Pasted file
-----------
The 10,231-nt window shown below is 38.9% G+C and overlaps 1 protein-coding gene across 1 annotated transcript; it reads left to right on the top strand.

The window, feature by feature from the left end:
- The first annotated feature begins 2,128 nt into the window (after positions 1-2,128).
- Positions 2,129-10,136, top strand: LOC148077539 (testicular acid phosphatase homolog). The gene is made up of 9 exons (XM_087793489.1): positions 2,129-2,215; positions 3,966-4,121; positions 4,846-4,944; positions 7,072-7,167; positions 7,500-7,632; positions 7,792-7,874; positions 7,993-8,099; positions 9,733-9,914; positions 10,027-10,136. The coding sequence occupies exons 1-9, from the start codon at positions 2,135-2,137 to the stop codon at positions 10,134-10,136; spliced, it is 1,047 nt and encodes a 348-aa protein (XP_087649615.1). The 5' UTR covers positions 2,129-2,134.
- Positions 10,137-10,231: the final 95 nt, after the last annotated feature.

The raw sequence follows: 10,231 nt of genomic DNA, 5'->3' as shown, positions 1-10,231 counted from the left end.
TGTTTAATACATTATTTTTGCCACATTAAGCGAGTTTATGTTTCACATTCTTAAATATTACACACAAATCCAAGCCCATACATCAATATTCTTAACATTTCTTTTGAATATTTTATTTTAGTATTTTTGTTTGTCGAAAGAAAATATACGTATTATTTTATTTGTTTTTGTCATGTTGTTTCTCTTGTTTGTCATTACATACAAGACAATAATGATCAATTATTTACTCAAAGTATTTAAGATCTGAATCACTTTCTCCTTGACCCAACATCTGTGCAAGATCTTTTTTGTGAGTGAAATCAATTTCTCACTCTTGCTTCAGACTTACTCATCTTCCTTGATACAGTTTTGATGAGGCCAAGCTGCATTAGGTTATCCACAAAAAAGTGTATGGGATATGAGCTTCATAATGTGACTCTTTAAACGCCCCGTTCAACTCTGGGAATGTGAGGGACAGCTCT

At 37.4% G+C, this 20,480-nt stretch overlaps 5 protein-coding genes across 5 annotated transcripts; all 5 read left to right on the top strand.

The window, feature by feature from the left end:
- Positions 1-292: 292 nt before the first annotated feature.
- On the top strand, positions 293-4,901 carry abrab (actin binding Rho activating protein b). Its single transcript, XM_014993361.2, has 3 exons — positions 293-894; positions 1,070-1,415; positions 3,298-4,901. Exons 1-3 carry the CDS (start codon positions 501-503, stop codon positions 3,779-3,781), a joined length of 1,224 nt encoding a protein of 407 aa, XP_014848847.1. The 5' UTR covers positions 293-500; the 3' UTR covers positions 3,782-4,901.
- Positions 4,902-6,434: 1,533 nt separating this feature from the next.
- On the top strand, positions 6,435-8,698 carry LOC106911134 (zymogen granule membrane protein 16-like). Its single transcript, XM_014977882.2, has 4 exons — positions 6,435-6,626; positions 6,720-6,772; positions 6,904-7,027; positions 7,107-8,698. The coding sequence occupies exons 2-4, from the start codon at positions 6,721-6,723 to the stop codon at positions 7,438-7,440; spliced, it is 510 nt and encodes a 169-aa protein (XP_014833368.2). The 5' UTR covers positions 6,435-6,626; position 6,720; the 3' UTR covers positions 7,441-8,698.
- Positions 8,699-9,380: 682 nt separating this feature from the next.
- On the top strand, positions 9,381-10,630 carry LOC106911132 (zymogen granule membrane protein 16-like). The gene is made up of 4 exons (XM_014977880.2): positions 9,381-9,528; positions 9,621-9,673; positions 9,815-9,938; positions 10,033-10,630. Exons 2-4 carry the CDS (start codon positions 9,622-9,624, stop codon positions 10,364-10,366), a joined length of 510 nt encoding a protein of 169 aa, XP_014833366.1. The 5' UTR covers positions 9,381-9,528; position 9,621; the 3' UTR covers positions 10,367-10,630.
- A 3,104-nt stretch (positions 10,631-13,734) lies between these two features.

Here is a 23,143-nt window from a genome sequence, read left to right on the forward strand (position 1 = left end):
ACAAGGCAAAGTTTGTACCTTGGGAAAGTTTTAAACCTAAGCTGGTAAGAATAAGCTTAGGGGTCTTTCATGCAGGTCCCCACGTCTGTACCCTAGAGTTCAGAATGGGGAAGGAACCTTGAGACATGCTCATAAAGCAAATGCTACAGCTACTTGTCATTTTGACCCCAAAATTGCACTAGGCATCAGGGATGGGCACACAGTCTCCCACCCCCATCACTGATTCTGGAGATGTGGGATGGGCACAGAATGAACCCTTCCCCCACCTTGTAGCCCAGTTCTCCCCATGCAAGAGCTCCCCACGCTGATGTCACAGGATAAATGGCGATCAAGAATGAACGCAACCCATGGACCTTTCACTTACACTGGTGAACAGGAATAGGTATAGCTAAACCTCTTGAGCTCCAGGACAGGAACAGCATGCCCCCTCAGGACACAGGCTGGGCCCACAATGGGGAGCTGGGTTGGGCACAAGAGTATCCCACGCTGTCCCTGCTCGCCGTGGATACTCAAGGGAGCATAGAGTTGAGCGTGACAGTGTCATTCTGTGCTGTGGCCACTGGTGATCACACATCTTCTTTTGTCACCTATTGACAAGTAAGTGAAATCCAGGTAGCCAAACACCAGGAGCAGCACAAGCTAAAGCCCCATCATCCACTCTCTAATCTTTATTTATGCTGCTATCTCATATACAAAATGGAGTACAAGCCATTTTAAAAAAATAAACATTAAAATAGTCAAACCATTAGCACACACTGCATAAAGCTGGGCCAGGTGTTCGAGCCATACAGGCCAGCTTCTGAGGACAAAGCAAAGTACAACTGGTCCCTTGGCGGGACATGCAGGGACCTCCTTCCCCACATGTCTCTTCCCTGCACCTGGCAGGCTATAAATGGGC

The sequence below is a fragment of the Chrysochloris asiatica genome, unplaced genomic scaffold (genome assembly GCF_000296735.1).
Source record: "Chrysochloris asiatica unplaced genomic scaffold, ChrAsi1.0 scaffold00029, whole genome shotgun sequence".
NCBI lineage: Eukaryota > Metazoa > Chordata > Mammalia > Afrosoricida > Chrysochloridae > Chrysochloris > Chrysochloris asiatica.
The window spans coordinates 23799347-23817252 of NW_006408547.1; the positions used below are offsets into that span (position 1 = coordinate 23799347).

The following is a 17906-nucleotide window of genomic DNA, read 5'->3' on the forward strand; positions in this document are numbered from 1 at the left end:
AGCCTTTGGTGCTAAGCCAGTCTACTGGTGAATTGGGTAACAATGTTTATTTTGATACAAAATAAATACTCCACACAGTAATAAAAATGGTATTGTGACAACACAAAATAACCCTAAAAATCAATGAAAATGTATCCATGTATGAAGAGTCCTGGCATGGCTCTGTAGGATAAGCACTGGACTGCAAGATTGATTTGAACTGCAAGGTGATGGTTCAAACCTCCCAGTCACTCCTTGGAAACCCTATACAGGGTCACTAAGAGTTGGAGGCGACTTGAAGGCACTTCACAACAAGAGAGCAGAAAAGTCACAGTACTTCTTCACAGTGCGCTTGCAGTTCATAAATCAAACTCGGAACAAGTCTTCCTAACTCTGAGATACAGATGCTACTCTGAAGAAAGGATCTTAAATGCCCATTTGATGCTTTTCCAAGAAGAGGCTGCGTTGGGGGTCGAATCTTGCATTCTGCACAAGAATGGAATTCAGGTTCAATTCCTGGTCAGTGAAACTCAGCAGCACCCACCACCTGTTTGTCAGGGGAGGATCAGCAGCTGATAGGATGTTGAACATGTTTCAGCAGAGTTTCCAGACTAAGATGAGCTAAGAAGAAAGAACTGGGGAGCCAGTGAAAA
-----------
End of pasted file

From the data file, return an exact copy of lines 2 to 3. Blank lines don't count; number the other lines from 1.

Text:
The window, feature by feature from the left end:
- The first annotated feature begins 2,128 nt into the window (after positions 1-2,128).